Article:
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Scorsese by Ebert by Roger Ebert
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Scorsese by Ebert

by Roger Ebert

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Ebert and Scorsese both had Catholic childhoods. This makes it easy for the critic to understand the film maker's obsessions, and for him to appreciate his brilliance. Even though the book is redundant in parts, the interview with Scorsese is pretty great, and the recaps of all the films make the book an essential reference on this important director. ( )
  paakre | Apr 27, 2013 |
Scorsese at first seems like a compilation of Roger Ebert's various interviews and reviews concerning the man and his work. And it is that: if you're simply looking for a collection of reviews of Scorsese's movies, from debut WHO'S THAT KNOCKING AT YOUR DOOR to last year's SHINE A LIGHT documentary on the Rolling Stones, well, I guess this book will have served its purpose.

But that's not all. It's also a close examination of the best that movies can aspire to, and what goes into achieving that. It's about the childhood memories that are burned so deeply into our souls that we have have no choice but to leave the faintest of traces on all that we touch. It's a celebration, and for Ebert it's a chance to explore the sparks to see just how it is that they ignite his soul.

But it is also, perhaps first and foremost, about the movies.

The title says it all: this isn't an objective look at Martin Scorsese the Film Director. This is a very personal, subjective book about how Marty, both in person and in his films, has affected Roger over the course of his professional life. He constantly refers to Scorsese as the greatest living American Director, and while I do agree with that statement, the beauty of the book is that it doesn't feel at all like its job is to convince me - it just wants me to know how and why they happen to work for Ebert. In the process of this, however, you get a thorough examination of each Scorsese's films, including in some instances reconsiderations that act as a counterpoint to Ebert original reviews (all of which are included) as well as a series of longer essays compiled under the heading of "Masterpieces" which are culled from Ebert's excellent Great Movies series.

What Ebert has done is to bring the director's films to life in a way that makes watching them somehow more vibrant, more alive. Which is something I'll definitely be doing sooner rather than later. ( )
  squeakjones | Feb 6, 2009 |
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Amazon.com Product Description (ISBN 0226182029, Hardcover)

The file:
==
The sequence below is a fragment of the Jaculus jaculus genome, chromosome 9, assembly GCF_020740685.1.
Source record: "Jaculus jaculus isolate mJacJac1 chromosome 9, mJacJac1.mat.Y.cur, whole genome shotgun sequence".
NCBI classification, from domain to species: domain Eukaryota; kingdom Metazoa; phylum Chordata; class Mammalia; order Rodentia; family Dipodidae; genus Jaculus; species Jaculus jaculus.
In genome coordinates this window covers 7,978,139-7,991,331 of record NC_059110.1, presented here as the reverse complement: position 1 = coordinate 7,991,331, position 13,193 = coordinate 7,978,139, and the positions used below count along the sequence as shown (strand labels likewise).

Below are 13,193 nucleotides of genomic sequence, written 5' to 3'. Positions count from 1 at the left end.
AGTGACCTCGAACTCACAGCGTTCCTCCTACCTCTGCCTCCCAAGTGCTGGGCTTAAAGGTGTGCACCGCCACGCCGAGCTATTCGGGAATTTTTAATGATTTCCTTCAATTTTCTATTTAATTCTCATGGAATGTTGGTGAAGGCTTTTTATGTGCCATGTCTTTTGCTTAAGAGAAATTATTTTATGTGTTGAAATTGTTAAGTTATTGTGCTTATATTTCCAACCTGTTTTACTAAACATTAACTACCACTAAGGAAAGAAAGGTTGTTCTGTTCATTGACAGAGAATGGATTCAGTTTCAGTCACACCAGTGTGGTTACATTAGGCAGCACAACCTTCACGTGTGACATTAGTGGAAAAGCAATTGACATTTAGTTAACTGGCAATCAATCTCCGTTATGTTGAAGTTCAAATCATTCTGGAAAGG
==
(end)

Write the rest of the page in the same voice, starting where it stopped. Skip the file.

Roger Ebert wrote the first film review that director Martin Scorsese ever received—for 1967’s I Call First, later renamed Who’s That Knocking at My Door—creating a lasting bond that made him one of Scorsese’s most appreciative and perceptive commentators. Scorsese by Ebert offers the first record of America’s most respected film critic’s engagement with the works of America’s greatest living director, chronicling every single feature film in Scorsese’s considerable oeuvre, from his aforementioned debut to his 2008 release, the Rolling Stones documentary Shine a Light.

 

In the course of eleven interviews done over almost forty years, the book also includes Scorsese’s own insights on both his accomplishments and disappointments. Ebert has also written and included six new reconsiderations of the director’s less commented upon films, as well as a substantial introduction that provides a framework for understanding both Scorsese and his profound impact on American cinema.

 

"Given their career-long back-and-forth, this collection makes perfect sense. . . . In these reconsiderations, Ebert invites us into his thought processes, letting us see not just what he thinks, but how he forms his opinions. Ebert’s insights into Scorsese are terrific, but this book offers the bonus of further insights into Ebert himself."—Time Out Chicago

 

"Ebert, film critic for the Chicago Sun-Times, is an unabashed fan of Scorsese, whom he considers ‘the most gifted director of his generation.’ . . . Of special note are interviews with Scorsese over a 25-year period, in which the director candidly discusses his body of work."—Publishers Weekly

 

 

(retrieved from Amazon Mon, 30 Sep 2013 13:45:09 -0400)

"Scorsese by Ebert offers the first record of America's most respected film critic's engagement with the works of America's greatest living director. The book chronicles every single feature film in Scorsese's considerable oeuvre, from his debut in 1967's I Call First, later renamed Who's That Knocking at My Door, to his 2008 release, the Rolling Stones documentary, Shine a Light." "Here Ebert puts Scorsese's career in illuminating perspective, exploring the different phases of his development and the abiding themes (many of which reflect Scorsese's Catholicism) that give his work such complexity and depth. All of Ebert's incisive reviews of Scorsese's individual films are here, of course, but there is much more. In the course of eleven interviews done over almost forty years, the book includes Scorsese's own insights on both his accomplishments and disappointments. A career-spanning interview from 1997, one of the longest ever conducted with Scorsese, appears here for the first time. Ebert has also written and included six new reconsiderations of the director's less commented upon films, as well as a substantial introduction that provides a framework for understanding both Scorcese and his profound impact on American cinema."--BOOK JACKET.… (more)

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